Meet the Tea: Darjeeling

Meet the Tea: Darjeeling

I haven’t done an installment of Meet the Tea in a while so I thought I’d pick it back up again with one of my favorite types of tea, Darjeeling.

Darjeeling is a tea that is grown in the Darjeeling region of India. It’s a fascinating region due to its history and the socioeconomic issues that affect the tea industry there. Tea was first planted in 1841 and continued through a bit of agricultural espionage done by Robert Fortune on behalf of the East India Company. For those interested, I highly recommend reading the following books on the subject:

While several types are produced there, the name is generally synonymous with black tea. Sometimes called the Champagne of teas, Darjeeling is known for its distinctive muscatel taste. The naming system teas from this region can be quite complicated. They are usually named for both the season it was harvested and the estate where it was grown. I love 1st Flush teas but only when they really fresh. Otherwise, 2nd Flushes are my go-to. I love exploring the different estates because the tea really does change depending on where it is grown.

1st Flush – harvested in mid-March after the spring rains
2nd Flush – harvested in June before the monsoon season begins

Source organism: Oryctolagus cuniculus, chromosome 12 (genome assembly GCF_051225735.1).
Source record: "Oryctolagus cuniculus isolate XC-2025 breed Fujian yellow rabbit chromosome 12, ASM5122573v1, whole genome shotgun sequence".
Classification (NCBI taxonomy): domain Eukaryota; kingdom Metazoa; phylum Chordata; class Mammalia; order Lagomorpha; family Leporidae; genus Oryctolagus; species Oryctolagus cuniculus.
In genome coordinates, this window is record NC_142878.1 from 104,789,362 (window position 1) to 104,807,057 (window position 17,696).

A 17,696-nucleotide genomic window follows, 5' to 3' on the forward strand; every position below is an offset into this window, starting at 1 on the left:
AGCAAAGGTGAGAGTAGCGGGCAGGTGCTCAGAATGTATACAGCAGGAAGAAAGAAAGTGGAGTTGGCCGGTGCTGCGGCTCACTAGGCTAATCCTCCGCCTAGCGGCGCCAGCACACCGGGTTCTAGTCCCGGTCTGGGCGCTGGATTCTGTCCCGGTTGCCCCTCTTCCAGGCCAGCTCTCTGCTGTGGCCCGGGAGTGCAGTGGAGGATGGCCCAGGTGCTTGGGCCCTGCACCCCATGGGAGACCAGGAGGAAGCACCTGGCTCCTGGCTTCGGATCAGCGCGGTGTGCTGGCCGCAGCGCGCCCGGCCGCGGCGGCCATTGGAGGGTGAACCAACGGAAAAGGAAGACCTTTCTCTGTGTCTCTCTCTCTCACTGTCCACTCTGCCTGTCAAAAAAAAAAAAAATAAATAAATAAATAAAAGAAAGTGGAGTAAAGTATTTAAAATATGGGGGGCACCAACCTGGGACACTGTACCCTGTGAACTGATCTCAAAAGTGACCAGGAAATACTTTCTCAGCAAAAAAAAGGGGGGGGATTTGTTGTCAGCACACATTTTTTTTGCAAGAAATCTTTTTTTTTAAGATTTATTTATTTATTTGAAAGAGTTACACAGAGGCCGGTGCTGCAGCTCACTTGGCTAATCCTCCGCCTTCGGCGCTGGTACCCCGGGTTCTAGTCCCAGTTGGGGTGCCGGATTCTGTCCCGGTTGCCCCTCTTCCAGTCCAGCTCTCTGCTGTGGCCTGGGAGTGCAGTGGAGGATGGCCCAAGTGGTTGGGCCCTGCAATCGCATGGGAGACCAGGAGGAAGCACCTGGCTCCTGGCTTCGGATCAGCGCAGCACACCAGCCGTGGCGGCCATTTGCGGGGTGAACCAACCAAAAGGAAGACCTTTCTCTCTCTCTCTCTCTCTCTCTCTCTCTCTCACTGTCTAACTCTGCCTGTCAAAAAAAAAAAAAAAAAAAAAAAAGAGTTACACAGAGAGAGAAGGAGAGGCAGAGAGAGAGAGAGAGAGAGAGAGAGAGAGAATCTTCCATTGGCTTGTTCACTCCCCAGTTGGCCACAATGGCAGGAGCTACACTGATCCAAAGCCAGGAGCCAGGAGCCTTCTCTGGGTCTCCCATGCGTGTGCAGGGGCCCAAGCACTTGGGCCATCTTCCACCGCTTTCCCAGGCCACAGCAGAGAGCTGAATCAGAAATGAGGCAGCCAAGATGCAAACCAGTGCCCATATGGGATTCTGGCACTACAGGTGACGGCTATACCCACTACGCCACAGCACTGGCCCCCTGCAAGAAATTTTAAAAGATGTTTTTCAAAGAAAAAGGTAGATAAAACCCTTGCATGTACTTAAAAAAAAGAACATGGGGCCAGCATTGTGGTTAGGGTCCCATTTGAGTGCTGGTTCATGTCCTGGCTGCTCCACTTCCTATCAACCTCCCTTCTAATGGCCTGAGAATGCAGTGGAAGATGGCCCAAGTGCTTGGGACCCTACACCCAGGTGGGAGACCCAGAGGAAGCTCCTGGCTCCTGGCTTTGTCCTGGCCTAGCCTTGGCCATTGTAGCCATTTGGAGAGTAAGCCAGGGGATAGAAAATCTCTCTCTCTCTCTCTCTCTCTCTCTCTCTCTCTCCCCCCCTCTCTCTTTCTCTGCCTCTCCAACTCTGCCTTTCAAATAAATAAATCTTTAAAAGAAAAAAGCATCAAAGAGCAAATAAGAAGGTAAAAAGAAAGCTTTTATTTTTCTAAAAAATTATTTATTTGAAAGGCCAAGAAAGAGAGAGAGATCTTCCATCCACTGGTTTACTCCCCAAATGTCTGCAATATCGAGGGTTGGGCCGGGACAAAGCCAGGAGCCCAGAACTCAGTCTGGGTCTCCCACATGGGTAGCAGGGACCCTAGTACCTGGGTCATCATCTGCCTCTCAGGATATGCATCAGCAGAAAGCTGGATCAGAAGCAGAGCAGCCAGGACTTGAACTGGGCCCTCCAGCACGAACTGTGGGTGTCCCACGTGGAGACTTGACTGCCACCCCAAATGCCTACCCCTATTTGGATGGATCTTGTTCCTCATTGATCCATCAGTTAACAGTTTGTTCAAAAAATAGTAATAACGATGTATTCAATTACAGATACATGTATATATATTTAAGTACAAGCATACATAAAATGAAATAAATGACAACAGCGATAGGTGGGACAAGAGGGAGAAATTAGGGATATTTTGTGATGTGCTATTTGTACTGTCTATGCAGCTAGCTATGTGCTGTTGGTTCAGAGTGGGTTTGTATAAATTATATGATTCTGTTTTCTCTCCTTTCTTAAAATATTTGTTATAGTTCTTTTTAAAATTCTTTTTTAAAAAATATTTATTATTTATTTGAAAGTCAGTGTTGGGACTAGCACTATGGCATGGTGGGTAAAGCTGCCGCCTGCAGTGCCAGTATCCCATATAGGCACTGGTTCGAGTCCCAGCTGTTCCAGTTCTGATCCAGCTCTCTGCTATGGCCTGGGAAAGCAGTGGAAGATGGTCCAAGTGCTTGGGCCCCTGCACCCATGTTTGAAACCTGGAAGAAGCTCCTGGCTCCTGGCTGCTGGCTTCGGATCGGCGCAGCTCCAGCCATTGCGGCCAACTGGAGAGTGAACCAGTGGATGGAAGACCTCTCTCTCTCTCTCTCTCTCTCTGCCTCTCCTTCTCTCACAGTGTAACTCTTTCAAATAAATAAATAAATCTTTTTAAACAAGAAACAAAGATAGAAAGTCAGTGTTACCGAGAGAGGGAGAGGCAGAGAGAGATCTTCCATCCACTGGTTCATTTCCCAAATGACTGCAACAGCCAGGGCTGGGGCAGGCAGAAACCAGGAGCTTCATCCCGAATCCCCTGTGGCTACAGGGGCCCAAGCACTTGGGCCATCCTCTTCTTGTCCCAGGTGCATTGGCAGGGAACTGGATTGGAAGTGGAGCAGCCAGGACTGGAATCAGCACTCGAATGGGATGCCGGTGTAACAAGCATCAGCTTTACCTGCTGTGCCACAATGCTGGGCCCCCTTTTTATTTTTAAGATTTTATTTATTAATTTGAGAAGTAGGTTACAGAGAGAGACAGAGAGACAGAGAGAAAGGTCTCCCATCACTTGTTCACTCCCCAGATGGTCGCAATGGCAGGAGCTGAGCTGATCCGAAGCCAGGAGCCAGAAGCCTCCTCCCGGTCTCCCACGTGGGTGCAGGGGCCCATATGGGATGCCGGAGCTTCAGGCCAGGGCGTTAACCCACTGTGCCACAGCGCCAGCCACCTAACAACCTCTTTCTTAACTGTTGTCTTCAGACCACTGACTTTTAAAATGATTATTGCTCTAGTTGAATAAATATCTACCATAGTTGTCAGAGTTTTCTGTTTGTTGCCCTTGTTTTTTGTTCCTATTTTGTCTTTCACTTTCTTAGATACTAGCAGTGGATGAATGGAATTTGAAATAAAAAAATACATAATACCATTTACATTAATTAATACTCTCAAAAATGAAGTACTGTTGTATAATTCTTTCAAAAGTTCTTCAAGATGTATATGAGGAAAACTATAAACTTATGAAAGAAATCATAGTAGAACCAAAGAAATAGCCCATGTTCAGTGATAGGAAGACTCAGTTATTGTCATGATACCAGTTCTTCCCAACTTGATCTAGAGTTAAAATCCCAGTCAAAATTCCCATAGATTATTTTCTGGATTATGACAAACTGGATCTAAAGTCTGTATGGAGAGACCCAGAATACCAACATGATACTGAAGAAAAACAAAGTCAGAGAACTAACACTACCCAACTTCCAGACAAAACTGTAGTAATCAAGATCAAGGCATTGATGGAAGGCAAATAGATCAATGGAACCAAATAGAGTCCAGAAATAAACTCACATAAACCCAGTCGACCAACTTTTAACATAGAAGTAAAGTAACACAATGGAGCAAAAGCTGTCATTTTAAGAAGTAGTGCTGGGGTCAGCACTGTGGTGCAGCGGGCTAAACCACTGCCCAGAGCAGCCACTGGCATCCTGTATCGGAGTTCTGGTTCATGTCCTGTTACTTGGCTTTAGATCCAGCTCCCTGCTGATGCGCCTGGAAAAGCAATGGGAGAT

Autumnal Flush – harvested in autumn after the rainy season

Leaf Grades

Have you ever seen a series of letters at the end of the name of a tea? These abbreviations denote the grade of leaves used to make the tea. Orange Pekoe is usually used to describe a black tea consisting of whole leaves of a particular size. Fannings and dust are the lowest grades and they are used to produce tea bags.

SFTGFOP – Super Fine Tippy Golden Flowery Orange Pekoe
FTGFOP – Fine Tippy Golden Flowery Orange Pekoe
TGFOP – Tippy Golden Flowery Orange Pekoe
FTGBOP – Fine Tippy Golden Broken Orange Pekoe
TGBOP – Tippy Golden Broken Orange Pekoe
FBOP – Flowery Broken Orange Pekoe
BOP – Broken Orange Pekoe
GFOF – Golden Flowery Orange Fannings
GOF – Golden Orange Fannings
D – Dust

Darjeeling is generally prepared using 212-degree water and steeped for 3 to 5 minutes. Greener 1st flush teas will usually do well at slightly cooler temperatures.

My name is Nicole and I love tea...a lot! I have been writing about my love of the leaf since 2008. My work has been featured on World Tea News, The Daily Tea, Tea Journey, and other publications. I am the winner of the 2018 World Tea Award for Best Tea Blog.